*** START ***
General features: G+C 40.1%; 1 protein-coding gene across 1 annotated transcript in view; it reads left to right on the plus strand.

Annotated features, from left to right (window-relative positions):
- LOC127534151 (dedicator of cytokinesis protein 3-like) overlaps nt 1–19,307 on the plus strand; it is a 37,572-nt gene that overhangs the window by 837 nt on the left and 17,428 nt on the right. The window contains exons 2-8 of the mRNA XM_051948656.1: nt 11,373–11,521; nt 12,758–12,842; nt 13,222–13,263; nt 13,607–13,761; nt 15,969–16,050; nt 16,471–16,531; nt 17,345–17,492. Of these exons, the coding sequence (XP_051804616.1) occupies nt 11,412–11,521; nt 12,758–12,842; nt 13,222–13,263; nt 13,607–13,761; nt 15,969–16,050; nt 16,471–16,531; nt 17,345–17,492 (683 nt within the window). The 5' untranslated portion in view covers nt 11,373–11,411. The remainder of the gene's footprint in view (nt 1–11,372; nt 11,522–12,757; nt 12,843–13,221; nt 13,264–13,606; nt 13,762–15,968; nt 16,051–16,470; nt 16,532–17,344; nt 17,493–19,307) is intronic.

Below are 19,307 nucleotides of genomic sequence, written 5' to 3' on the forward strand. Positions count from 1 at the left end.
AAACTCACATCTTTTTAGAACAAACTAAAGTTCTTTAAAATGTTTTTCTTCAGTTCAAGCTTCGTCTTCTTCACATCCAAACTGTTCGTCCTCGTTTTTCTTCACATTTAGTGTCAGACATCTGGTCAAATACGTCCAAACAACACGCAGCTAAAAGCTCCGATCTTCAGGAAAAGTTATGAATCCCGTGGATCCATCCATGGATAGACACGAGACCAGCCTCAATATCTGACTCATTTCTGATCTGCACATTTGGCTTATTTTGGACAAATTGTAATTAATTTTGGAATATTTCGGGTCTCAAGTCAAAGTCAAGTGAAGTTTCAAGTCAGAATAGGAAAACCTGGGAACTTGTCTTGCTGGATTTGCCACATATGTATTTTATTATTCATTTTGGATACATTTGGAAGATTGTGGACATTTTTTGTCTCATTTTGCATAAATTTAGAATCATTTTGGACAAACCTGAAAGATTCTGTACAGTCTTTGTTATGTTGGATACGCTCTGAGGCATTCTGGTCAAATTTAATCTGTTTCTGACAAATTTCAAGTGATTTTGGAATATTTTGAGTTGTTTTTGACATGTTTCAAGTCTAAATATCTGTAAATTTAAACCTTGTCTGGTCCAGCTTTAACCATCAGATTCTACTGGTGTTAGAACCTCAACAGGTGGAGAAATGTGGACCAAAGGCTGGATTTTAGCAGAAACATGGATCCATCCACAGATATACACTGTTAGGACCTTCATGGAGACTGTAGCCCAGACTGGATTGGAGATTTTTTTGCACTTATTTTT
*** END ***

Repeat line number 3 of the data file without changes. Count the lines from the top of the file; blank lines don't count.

- LOC127534151 (dedicator of cytokinesis protein 3-like) overlaps nt 1–19,307 on the plus strand; it is a 37,572-nt gene that overhangs the window by 837 nt on the left and 17,428 nt on the right. The window contains exons 2-8 of the mRNA XM_051948656.1: nt 11,373–11,521; nt 12,758–12,842; nt 13,222–13,263; nt 13,607–13,761; nt 15,969–16,050; nt 16,471–16,531; nt 17,345–17,492. Of these exons, the coding sequence (XP_051804616.1) occupies nt 11,412–11,521; nt 12,758–12,842; nt 13,222–13,263; nt 13,607–13,761; nt 15,969–16,050; nt 16,471–16,531; nt 17,345–17,492 (683 nt within the window). The 5' untranslated portion in view covers nt 11,373–11,411. The remainder of the gene's footprint in view (nt 1–11,372; nt 11,522–12,757; nt 12,843–13,221; nt 13,264–13,606; nt 13,762–15,968; nt 16,051–16,470; nt 16,532–17,344; nt 17,493–19,307) is intronic.